Arkansas’ fledgling medical marijuana industry is poised for a major expansion into recreational cannabis after financing a multimillion-dollar campaign that recently turned in nearly 200,000 signatures to clear the first hurdle toward a November vote on a constitutional amendment to allow recreational marijuana.
The secretary of state’s office has until Aug. 8 to certify whether lists presented July 8 by Responsible Growth Arkansas, which spent $2.5 million on signature-gathering, contain enough valid voter names to put the amendment before voters. That threshold is about 90,000 names, a level Responsible Growth’s leaders — with 192,828 signees — expect to surpass easily.
The secretary of state's office approved the signatures Friday, moving the measure one step closer to the ballot.
But the proposal will still face potential challenges, including a test of whether its ballot title is lawful. There is also a lawsuit pending that paints the entire medical marijuana system as a racketeer-influenced criminal organization under federal law and accuses cultivators and a testing company of defrauding patients by overstating the potency of marijuana products.
The proposed amendment would grant recreational marijuana licenses to the state’s eight existing licensed medical cannabis cultivation sites and 40 dispensaries, and would create licenses to be granted by lottery to expand the recreational use network by 12 cultivators and 40 new dispensaries.
“We’re confident, and a lot of work was put into this,” said former state lawmaker Eddie Armstrong, Responsible Growth’s director. “We collected the most signatures in state history despite COVID, despite having competing proposals and facing new state rules on signature-gathering. We were able to overcome all of that, so yes, we’re confident.”
Two other ballot efforts for recreational use collected signatures early this year but pulled back to focus on getting on the 2024 ballot, clearing the way for Armstrong’s proposal, which has a 35-word popular name and an 877-word ballot title.
Armstrong said he believes most voters will favor recreational legalization if the Responsible Growth proposal reaches the ballot. “We take the education of the voters seriously,” Armstrong told Arkansas Business. “It’s critically important, because we’re confident, but this is no slam dunk.”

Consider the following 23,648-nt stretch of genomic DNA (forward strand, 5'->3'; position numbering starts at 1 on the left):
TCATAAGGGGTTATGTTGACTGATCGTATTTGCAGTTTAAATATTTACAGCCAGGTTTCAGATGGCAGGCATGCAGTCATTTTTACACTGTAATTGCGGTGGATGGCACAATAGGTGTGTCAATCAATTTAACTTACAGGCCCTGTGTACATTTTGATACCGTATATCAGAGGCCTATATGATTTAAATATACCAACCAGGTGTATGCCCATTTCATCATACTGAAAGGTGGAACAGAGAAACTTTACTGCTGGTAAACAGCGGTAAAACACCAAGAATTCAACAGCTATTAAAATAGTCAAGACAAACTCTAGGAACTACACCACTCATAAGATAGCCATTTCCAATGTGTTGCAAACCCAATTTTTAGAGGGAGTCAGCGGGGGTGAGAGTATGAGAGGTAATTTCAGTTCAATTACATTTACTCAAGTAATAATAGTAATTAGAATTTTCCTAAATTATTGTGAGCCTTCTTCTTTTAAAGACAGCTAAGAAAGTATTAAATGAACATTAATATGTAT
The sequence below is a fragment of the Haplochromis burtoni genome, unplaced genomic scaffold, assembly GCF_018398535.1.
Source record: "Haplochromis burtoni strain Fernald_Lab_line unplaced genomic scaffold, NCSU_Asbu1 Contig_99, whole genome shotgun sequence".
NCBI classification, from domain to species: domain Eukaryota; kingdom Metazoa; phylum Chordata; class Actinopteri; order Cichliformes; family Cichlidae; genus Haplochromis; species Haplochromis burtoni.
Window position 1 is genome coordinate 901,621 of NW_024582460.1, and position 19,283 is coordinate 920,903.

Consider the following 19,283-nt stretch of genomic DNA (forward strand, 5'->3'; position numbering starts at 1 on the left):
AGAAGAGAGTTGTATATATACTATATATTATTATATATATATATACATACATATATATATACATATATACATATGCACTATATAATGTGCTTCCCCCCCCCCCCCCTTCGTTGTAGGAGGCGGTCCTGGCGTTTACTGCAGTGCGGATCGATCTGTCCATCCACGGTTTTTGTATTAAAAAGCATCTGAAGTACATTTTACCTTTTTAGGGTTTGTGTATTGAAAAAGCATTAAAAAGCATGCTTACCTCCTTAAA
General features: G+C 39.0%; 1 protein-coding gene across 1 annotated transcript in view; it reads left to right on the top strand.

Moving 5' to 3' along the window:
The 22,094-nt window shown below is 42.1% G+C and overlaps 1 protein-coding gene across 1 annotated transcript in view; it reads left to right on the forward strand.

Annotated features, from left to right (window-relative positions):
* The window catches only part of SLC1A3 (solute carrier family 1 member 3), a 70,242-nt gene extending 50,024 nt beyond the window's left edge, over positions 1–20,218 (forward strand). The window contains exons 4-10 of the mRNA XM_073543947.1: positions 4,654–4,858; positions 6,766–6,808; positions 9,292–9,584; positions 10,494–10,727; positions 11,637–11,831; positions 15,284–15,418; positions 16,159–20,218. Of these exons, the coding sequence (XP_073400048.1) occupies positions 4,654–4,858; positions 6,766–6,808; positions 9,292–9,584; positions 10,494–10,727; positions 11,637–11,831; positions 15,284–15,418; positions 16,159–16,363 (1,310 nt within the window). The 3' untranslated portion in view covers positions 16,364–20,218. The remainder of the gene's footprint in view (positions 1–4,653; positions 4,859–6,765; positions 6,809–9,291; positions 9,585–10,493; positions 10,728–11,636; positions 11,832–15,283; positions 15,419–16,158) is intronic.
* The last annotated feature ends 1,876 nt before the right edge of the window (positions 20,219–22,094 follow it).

Amendment 98, which legalized medicinal marijuana, passed with 53% of the vote in 2016. Medicinal sales began in May 2019, and about 85,000 qualified patients with medicinal marijuana cards spent $265 million in Arkansas dispensaries in 2021, generating $32.2 million in state sales tax revenue in fiscal 2022.
“On average, patients in Arkansas are spending $22.37 million a month to purchase 3,920 pounds of medical marijuana,” state spokesman Scott Hardin said.
A recreational market would be at least twice as large, industry leaders project, and through June the medicinal industry had put $3.26 million into making it a reality. In June alone, Responsible Growth received $1.3 million from cultivators and dispensaries.
The biggest contributors, donating $700,000 each in total, are cultivators Bold Team LLC of Cotton Plant, Good Day Farms Arkansas LLC of Rogers and Osage Creek Cultivation of Berryville.
Stephen R. Lancaster of Wright Lindsey & Jennings in Little Rock, attorney for Responsible Growth, said last week that the group spent $2.5 million on signature-gathering, mainly with Advanced Micro Targeting Inc. of Dallas and Verified Arkansas LLC of Little Rock.
AMT received payments of $300,000 each in January and April, a $405,400 payment in May and $822,450 in June. Verified Arkansas received $181,840 in May and $323,780 in June.
“Everybody’s been paid, and we’re now looking forward to moving on to the next phase,” Lancaster told Arkansas Business.
That includes getting confirmation from the state that the signatures are sufficient, and clearing a review of the ballot title by the state Board of Election Commissioners. “Assuming we get a thumbs-up on both of those, then we’re on the ballot, and we’ll go forward with the campaign.”
Neither he nor Armstrong would estimate what marketing and voter outreach efforts might cost. “I do believe it’ll be a well-funded effort,” Lancaster said. At the end of June, according to state records, Responsible Growth Arkansas had a cash balance of $226,263.
The industry effort has brought criticism from some recreational marijuana proponents like Melissa Fults of Arkansas NORML and Little Rock lawyer David Couch, author of the medicinal cannabis amendment. Couch calls it a “blatant money grab” because the medicinal industry players are guaranteed spots on the ground floor of the recreational market.
Lancaster said he knows of no organized and well-funded opposition to the proposed amendment, but both U.S. Sen. Tom Cotton and Jerry Cox of the Arkansas Family Council have spoken out against recreational legalization.